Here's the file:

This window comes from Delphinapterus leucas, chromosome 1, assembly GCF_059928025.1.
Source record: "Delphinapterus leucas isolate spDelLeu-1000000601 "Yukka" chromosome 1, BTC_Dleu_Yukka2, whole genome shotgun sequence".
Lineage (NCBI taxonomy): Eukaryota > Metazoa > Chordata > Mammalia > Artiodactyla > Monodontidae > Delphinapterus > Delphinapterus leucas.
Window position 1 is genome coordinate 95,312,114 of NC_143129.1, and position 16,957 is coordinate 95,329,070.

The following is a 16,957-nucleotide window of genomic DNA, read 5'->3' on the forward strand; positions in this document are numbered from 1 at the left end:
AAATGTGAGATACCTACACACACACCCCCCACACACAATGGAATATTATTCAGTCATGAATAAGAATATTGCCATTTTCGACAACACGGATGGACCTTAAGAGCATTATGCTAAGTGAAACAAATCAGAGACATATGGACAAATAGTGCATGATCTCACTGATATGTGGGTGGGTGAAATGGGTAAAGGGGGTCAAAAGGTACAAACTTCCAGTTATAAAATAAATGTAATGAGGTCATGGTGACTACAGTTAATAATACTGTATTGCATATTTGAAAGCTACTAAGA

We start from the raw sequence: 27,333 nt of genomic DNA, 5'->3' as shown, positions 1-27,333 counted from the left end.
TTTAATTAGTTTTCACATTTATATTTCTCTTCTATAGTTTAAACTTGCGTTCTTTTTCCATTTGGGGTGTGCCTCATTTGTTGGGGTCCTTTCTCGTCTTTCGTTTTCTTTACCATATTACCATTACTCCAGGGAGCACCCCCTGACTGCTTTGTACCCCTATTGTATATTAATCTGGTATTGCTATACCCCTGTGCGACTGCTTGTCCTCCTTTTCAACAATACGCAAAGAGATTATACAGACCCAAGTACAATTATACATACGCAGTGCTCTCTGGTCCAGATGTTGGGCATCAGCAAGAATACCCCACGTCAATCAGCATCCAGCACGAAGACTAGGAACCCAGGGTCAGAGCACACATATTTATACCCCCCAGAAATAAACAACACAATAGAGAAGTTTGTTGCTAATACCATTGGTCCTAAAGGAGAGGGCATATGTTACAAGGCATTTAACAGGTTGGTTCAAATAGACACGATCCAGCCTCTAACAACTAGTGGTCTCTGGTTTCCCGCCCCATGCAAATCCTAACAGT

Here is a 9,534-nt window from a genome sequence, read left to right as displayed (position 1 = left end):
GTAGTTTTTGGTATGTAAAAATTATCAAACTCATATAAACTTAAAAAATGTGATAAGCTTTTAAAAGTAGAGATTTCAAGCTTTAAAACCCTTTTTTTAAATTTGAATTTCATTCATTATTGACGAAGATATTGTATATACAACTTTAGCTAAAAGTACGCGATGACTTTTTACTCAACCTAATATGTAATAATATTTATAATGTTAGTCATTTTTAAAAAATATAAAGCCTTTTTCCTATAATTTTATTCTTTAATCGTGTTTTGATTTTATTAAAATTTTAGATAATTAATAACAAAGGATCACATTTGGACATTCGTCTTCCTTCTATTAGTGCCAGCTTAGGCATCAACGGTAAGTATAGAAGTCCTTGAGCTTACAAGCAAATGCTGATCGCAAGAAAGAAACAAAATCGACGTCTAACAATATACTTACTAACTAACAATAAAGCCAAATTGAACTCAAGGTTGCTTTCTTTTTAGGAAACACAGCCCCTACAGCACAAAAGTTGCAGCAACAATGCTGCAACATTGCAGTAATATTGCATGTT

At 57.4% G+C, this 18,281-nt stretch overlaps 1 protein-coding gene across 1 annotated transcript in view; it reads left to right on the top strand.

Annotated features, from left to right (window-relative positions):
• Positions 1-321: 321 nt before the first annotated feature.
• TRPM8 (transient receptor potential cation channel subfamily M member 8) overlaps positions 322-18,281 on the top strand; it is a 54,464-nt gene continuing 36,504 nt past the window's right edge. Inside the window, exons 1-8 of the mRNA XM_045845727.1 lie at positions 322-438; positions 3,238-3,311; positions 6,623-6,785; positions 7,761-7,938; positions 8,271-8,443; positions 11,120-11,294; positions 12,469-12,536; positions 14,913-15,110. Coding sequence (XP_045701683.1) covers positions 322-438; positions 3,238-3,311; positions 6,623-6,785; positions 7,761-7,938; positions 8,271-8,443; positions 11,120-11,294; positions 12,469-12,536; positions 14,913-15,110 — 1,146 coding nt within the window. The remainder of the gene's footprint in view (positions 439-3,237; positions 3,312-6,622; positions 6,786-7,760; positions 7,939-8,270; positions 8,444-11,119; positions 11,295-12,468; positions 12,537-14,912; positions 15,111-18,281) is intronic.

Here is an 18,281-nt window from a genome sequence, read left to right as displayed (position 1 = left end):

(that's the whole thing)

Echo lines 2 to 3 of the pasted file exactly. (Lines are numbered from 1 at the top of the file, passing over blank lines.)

Source record: "Delphinapterus leucas isolate spDelLeu-1000000601 "Yukka" chromosome 1, BTC_Dleu_Yukka2, whole genome shotgun sequence".
Lineage (NCBI taxonomy): Eukaryota > Metazoa > Chordata > Mammalia > Artiodactyla > Monodontidae > Delphinapterus > Delphinapterus leucas.